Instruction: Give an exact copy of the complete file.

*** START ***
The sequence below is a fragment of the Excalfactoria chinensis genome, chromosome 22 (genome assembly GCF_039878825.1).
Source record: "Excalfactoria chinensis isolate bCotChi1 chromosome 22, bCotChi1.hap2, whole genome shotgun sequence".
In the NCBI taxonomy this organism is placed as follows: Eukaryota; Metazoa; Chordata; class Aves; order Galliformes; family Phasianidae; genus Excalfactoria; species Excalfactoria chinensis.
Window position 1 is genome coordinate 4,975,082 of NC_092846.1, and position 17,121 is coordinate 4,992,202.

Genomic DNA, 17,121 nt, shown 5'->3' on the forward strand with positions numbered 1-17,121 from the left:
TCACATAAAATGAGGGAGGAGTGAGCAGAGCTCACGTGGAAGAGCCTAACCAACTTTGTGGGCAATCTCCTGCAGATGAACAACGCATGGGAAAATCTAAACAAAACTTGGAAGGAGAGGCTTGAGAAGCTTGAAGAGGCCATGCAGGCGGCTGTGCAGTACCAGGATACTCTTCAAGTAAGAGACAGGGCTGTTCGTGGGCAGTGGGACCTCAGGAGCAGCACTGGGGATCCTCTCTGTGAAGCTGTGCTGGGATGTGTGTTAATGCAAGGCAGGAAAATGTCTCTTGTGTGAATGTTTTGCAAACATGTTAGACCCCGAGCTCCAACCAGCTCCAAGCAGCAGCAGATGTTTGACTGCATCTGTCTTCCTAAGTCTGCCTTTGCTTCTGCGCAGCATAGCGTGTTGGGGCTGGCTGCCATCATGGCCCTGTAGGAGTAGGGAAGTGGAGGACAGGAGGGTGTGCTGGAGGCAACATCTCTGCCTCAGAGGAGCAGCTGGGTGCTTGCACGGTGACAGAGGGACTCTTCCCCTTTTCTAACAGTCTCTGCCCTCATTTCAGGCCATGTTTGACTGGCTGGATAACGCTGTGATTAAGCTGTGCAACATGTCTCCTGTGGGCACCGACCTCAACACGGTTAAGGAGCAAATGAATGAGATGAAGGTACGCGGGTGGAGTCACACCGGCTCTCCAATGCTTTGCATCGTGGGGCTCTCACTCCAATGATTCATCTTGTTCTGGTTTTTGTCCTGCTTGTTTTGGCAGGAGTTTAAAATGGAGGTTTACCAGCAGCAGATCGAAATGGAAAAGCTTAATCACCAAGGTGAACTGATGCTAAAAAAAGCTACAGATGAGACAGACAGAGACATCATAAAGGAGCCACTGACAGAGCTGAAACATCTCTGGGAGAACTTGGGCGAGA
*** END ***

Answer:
The sequence below is a fragment of the Excalfactoria chinensis genome, chromosome 22 (genome assembly GCF_039878825.1).
Source record: "Excalfactoria chinensis isolate bCotChi1 chromosome 22, bCotChi1.hap2, whole genome shotgun sequence".
In the NCBI taxonomy this organism is placed as follows: Eukaryota; Metazoa; Chordata; class Aves; order Galliformes; family Phasianidae; genus Excalfactoria; species Excalfactoria chinensis.
Window position 1 is genome coordinate 4,975,082 of NC_092846.1, and position 17,121 is coordinate 4,992,202.

Genomic DNA, 17,121 nt, shown 5'->3' on the forward strand with positions numbered 1-17,121 from the left:
TCACATAAAATGAGGGAGGAGTGAGCAGAGCTCACGTGGAAGAGCCTAACCAACTTTGTGGGCAATCTCCTGCAGATGAACAACGCATGGGAAAATCTAAACAAAACTTGGAAGGAGAGGCTTGAGAAGCTTGAAGAGGCCATGCAGGCGGCTGTGCAGTACCAGGATACTCTTCAAGTAAGAGACAGGGCTGTTCGTGGGCAGTGGGACCTCAGGAGCAGCACTGGGGATCCTCTCTGTGAAGCTGTGCTGGGATGTGTGTTAATGCAAGGCAGGAAAATGTCTCTTGTGTGAATGTTTTGCAAACATGTTAGACCCCGAGCTCCAACCAGCTCCAAGCAGCAGCAGATGTTTGACTGCATCTGTCTTCCTAAGTCTGCCTTTGCTTCTGCGCAGCATAGCGTGTTGGGGCTGGCTGCCATCATGGCCCTGTAGGAGTAGGGAAGTGGAGGACAGGAGGGTGTGCTGGAGGCAACATCTCTGCCTCAGAGGAGCAGCTGGGTGCTTGCACGGTGACAGAGGGACTCTTCCCCTTTTCTAACAGTCTCTGCCCTCATTTCAGGCCATGTTTGACTGGCTGGATAACGCTGTGATTAAGCTGTGCAACATGTCTCCTGTGGGCACCGACCTCAACACGGTTAAGGAGCAAATGAATGAGATGAAGGTACGCGGGTGGAGTCACACCGGCTCTCCAATGCTTTGCATCGTGGGGCTCTCACTCCAATGATTCATCTTGTTCTGGTTTTTGTCCTGCTTGTTTTGGCAGGAGTTTAAAATGGAGGTTTACCAGCAGCAGATCGAAATGGAAAAGCTTAATCACCAAGGTGAACTGATGCTAAAAAAAGCTACAGATGAGACAGACAGAGACATCATAAAGGAGCCACTGACAGAGCTGAAACATCTCTGGGAGAACTTGGGCGAGA